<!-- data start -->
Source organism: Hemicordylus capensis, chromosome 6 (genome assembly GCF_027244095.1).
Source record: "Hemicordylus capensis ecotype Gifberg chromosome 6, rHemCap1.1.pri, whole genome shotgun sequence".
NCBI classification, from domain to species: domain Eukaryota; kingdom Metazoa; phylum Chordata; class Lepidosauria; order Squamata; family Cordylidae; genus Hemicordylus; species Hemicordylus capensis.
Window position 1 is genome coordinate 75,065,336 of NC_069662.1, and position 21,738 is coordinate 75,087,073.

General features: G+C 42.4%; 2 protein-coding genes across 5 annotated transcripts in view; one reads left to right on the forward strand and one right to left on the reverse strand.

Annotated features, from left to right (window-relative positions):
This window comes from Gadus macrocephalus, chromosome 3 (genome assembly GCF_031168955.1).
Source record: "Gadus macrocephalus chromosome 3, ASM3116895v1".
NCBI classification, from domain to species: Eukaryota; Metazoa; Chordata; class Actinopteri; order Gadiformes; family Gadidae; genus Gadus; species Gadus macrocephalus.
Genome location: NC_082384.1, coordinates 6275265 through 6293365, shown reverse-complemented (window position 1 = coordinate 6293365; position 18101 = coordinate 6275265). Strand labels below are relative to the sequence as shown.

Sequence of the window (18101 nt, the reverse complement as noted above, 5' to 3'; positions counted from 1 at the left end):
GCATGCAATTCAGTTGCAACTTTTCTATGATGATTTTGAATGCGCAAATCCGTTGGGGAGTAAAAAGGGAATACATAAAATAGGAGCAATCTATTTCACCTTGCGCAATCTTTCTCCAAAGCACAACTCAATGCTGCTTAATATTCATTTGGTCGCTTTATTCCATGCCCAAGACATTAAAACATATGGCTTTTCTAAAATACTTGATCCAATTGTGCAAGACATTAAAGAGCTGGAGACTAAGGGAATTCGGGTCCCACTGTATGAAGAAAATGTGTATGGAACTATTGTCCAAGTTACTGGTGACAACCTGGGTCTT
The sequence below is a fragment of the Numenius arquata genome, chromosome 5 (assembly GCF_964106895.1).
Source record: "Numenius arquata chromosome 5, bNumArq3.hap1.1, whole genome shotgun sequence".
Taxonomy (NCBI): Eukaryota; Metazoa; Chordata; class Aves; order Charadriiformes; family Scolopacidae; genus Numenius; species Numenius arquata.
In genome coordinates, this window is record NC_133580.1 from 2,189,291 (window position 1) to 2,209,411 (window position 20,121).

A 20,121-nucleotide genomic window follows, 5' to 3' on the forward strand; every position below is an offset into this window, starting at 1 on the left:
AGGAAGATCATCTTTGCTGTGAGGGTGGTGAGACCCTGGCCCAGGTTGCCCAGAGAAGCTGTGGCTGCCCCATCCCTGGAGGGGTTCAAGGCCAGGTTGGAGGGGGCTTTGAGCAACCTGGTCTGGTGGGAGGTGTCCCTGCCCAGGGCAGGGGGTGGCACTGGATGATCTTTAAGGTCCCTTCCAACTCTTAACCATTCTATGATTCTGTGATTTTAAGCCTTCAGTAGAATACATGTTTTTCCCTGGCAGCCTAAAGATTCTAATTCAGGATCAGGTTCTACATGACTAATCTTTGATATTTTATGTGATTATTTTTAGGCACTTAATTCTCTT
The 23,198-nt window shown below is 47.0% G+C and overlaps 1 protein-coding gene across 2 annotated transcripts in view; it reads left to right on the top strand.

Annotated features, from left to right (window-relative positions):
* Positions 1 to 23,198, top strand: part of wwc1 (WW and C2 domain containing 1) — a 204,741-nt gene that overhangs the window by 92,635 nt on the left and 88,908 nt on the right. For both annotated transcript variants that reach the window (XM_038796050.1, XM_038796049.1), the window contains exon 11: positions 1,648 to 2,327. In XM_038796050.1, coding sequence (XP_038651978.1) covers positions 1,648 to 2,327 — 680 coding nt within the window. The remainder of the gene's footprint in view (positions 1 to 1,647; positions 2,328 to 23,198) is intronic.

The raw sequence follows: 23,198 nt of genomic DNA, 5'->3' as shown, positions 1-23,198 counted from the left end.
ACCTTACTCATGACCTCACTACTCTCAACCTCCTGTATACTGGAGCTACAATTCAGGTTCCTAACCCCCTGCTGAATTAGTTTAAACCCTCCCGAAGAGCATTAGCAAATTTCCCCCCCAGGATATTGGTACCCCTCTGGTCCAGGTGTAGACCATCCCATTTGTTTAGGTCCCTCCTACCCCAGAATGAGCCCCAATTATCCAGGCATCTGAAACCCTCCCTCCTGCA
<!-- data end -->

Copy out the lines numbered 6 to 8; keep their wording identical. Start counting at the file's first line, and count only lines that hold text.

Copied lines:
Annotated features, from left to right (window-relative positions):
This window comes from Gadus macrocephalus, chromosome 3 (genome assembly GCF_031168955.1).
Source record: "Gadus macrocephalus chromosome 3, ASM3116895v1".